Khusmuda Khatun was also divorced for she had gone to her maternal uncle’s house in India for the purpose of treating her son. Her husband works in Mumbai. She said she works as a wage labourer to support her three children.
The trend of Muslim women being divorced for no apparent reasons is on the rise in the district. According to available data, more than 300 Muslim women are divorced in Parsadewad alone.
However, many divorced women are deprived of the share of husband’s property as they lack marriage registration as well as birth registration of their children. Though the court delivered a verdict in favour of Hasmuna recently, she is yet to receive her share of her husband’s property for want of marriage registration. Chadani Khatun, a tenth grader at local school, said Muslim women are deprived of their rights as they neither register their marriage nor children’s births. “The trend of divorce for no apparent reason could end if marriages and births in the community were registered,” she said.
Sunita Bhattarai of District Women and Children Office said they are launching campaigns to minimise gender-based violence. Former VDC chairman Anawarul Hak said the government and society should create awareness on birth and marriage registration in Muslim community in order to control social evils.
The Afghan film where a Buzkashi game decides a woman's future
23 Dec, 2014
A Man's Desire for a Fifth Wife, an Afghan film shot in a volatile northern province of Afghanistan, has recently been screened in Kabul.
Ostensibly a love story, it delivered some uncomfortable home truths about Afghan society in this first outing to a home audience.
It tells the story of a wealthy landowner Sher Mohammad who is married with four wives, the maximum number according to Islamic law, but who becomes infatuated with another woman named Ulker. He decides he wants to marry her as well, a decision overshadowed by friction and rivalry at home.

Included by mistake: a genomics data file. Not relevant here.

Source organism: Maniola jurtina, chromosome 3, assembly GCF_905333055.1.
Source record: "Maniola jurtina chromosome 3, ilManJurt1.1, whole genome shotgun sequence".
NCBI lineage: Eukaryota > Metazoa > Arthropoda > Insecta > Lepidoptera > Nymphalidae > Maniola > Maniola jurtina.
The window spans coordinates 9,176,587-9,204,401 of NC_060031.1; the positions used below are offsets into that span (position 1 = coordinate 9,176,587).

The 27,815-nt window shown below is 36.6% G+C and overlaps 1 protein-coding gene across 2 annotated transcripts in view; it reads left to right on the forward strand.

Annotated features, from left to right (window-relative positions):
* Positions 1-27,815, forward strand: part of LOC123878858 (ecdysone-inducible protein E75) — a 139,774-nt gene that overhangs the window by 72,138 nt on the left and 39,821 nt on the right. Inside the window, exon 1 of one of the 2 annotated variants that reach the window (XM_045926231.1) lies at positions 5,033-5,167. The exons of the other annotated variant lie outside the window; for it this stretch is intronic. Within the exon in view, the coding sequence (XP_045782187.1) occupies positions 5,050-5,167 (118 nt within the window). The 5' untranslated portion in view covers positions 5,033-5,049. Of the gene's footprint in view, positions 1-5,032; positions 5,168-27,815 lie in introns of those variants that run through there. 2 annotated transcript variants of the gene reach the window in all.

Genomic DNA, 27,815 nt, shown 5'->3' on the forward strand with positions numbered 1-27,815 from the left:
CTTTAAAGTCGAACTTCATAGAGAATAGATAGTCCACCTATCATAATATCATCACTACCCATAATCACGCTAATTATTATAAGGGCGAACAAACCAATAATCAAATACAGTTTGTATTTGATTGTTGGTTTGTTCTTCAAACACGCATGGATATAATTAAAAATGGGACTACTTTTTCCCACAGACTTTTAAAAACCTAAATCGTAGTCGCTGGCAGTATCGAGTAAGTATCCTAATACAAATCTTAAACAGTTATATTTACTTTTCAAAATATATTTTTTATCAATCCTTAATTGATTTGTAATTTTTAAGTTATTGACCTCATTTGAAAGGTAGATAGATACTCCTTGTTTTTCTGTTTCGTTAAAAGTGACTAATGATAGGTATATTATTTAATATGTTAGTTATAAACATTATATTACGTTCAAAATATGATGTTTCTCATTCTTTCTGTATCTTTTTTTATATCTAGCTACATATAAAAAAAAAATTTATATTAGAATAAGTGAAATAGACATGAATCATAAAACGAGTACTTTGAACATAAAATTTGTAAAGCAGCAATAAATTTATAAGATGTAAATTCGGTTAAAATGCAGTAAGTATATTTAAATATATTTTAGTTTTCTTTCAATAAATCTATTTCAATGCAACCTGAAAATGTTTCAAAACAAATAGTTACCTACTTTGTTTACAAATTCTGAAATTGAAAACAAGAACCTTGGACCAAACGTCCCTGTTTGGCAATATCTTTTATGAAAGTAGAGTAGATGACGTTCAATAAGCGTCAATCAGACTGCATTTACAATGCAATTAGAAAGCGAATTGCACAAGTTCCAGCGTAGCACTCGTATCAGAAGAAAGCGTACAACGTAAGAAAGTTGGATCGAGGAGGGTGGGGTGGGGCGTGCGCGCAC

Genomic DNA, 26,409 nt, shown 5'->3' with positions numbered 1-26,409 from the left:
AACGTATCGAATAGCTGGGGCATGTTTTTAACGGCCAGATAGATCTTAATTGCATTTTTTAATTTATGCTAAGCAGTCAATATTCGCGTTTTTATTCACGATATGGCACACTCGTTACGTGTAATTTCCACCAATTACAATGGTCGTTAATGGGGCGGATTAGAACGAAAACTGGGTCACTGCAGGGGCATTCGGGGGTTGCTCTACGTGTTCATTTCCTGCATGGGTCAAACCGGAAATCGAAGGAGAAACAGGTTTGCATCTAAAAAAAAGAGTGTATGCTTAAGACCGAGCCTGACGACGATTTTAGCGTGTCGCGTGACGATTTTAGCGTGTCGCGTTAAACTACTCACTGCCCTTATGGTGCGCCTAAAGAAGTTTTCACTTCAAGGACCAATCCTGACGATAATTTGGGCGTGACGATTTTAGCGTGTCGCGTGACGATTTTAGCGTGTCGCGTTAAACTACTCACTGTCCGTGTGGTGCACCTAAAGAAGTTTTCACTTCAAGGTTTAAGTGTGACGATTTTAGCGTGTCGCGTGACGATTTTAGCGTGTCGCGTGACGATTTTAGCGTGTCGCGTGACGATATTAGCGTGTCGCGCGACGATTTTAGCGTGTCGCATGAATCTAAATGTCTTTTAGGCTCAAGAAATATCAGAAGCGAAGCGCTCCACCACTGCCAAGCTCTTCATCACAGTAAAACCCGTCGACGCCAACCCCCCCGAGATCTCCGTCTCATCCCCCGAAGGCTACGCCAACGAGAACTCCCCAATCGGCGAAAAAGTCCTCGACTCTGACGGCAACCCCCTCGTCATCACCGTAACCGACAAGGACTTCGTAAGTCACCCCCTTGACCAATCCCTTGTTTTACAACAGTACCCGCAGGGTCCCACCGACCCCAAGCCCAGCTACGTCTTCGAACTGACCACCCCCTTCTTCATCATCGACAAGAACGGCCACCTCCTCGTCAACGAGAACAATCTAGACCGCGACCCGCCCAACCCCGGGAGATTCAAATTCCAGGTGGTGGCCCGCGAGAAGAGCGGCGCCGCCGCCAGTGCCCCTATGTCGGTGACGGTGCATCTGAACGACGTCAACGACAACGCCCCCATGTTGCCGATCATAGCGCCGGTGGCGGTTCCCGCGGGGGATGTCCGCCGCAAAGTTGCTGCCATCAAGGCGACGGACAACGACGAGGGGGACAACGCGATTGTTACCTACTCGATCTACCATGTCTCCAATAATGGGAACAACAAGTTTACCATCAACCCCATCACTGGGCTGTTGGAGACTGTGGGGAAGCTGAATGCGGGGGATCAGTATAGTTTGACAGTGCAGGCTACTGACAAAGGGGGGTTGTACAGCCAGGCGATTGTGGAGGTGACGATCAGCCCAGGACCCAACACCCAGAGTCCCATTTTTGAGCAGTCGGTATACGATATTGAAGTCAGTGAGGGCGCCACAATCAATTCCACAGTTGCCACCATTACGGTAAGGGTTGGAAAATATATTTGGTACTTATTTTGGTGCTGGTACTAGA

But two other men are also in love with the object of his desire - another wealthy married man and a shepherd. To avoid mayhem in the local community the young woman's father says that the fate of his daughter should be decided by a Buzkashi game.
This is a traditional Afghan game where men on horseback fight to pick up a dead goat from the ground, run it across the field and throw it into a circle or a "goal".
But what about the object of the men's desire?
She loves the shepherd, but as the film's director Sadeq Abedi says: "Sadly Afghan women usually don't have a choice in selecting their future husbands. They end up living in misery for the rest of their life. I wanted to show this reality."
At one point in the film Ulker says she does not want her fate to be "tied to the feet of the horses".
It is not without irony that the most emotionally demanding roles for women in this film were played by Central Asian actresses. Afghan women tend to shy away from scenes that portray them at odds with their own culture.
Nevertheless a number of scenes in the film provide an unflinching portrayal of life in Afghanistan, including the scene where Sher Mohammad beats one of his wives or the scene where we are privy to the agony of two young boys as they are circumcised without anaesthetic.
"Scenes like a man hitting his wife or the circumcision of boys show the harsh reality of life in Afghanistan, where women are treated inhumanely and the vast majority of people still have no access to medical care," Mr Abedi says.
A woman in the audience at its first screening in Kabul echoes these thoughts: "The film has shown scenes that we've never seen before. I think it will be interesting for a global audience to see what happens in parts of Afghanistan."
People in rural Afghanistan still consult a man in the community whose many "skills" extending to cutting hair, pulling out painful teeth and performing circumcisions. This is a centuries-old tradition.
It was partly this desire to document these ancient and steadfast customs that led Mr Abedi to take the controversial decision of shooting the film entirely in northern Afghanistan. He wanted to capture real life in these areas.